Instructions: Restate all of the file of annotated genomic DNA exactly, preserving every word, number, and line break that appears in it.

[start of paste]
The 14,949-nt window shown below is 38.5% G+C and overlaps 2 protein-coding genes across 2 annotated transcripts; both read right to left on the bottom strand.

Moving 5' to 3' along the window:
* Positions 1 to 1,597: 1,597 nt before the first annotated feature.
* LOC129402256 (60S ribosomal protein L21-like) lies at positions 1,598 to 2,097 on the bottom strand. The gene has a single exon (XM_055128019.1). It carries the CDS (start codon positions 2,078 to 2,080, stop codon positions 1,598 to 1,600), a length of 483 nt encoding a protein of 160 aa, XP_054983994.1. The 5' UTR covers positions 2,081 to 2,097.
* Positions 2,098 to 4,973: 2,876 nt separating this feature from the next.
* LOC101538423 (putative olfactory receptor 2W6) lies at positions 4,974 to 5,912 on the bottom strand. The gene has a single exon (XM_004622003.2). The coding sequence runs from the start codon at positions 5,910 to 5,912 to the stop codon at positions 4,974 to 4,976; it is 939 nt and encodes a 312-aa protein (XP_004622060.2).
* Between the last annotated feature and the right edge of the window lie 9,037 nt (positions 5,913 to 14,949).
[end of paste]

The 14,949-nt window shown below is 38.5% G+C and overlaps 2 protein-coding genes across 2 annotated transcripts; both read right to left on the bottom strand.

Moving 5' to 3' along the window:
* Positions 1 to 1,597: 1,597 nt before the first annotated feature.
* LOC129402256 (60S ribosomal protein L21-like) lies at positions 1,598 to 2,097 on the bottom strand. The gene has a single exon (XM_055128019.1). It carries the CDS (start codon positions 2,078 to 2,080, stop codon positions 1,598 to 1,600), a length of 483 nt encoding a protein of 160 aa, XP_054983994.1. The 5' UTR covers positions 2,081 to 2,097.
* Positions 2,098 to 4,973: 2,876 nt separating this feature from the next.
* LOC101538423 (putative olfactory receptor 2W6) lies at positions 4,974 to 5,912 on the bottom strand. The gene has a single exon (XM_004622003.2). The coding sequence runs from the start codon at positions 5,910 to 5,912 to the stop codon at positions 4,974 to 4,976; it is 939 nt and encodes a 312-aa protein (XP_004622060.2).
* Between the last annotated feature and the right edge of the window lie 9,037 nt (positions 5,913 to 14,949).